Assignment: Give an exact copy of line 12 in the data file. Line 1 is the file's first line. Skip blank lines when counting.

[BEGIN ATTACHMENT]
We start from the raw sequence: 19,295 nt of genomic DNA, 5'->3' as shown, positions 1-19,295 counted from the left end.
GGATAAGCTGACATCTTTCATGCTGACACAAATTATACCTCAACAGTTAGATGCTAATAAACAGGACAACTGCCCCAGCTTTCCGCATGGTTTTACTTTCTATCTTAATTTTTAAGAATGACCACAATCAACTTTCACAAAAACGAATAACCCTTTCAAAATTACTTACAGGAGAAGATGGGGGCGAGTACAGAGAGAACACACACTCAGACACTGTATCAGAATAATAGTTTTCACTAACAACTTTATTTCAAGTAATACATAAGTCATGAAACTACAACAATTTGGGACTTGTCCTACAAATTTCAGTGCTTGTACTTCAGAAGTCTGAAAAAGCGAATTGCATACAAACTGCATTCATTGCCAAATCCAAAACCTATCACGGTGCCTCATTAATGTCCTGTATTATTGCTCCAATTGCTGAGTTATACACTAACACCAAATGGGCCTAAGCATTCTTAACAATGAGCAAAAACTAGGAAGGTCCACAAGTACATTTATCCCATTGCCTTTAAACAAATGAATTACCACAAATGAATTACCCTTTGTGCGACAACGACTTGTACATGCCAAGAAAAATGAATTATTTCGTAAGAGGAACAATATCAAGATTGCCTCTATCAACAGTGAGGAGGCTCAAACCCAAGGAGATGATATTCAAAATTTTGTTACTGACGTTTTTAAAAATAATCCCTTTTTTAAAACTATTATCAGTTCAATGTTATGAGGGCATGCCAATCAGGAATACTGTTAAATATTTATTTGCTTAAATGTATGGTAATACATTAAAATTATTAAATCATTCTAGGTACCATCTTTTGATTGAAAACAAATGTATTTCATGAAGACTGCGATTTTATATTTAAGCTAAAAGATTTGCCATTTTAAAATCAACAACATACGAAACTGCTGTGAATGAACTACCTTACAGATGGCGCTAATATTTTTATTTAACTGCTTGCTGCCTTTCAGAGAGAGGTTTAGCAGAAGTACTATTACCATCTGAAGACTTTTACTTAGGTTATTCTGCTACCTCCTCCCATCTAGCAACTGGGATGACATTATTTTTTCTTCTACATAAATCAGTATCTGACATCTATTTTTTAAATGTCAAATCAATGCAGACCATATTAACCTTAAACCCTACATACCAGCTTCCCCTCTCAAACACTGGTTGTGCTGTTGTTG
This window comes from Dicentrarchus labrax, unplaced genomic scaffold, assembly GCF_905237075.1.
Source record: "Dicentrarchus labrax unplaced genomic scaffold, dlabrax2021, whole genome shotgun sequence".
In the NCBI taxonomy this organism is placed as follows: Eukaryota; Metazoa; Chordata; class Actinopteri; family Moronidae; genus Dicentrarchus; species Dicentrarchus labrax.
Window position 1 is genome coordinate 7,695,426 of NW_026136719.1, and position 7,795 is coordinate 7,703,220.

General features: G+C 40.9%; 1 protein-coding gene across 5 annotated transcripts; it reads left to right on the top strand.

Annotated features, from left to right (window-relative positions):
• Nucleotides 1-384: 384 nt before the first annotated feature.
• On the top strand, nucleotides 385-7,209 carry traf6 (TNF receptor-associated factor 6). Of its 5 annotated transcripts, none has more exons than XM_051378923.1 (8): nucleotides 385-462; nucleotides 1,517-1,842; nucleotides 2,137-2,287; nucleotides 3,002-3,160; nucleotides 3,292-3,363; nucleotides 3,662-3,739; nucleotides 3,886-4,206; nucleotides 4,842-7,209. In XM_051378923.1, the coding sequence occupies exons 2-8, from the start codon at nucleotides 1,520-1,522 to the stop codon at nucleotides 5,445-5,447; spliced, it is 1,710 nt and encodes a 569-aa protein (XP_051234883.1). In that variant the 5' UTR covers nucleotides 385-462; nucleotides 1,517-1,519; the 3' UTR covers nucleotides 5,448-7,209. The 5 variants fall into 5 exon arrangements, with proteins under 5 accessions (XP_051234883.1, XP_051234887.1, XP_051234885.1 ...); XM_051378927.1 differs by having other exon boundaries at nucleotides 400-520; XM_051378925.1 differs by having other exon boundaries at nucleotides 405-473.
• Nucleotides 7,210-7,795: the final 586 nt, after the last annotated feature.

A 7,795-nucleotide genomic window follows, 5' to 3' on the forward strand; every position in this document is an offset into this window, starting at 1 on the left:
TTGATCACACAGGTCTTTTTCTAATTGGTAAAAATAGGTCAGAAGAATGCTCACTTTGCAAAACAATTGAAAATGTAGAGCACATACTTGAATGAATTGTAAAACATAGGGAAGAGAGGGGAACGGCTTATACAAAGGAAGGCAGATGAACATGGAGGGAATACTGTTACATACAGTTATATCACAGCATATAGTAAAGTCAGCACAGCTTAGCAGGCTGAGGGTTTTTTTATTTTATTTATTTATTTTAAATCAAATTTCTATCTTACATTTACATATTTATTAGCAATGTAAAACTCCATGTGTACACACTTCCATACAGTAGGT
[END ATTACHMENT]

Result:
A 7,795-nucleotide genomic window follows, 5' to 3' on the forward strand; every position in this document is an offset into this window, starting at 1 on the left: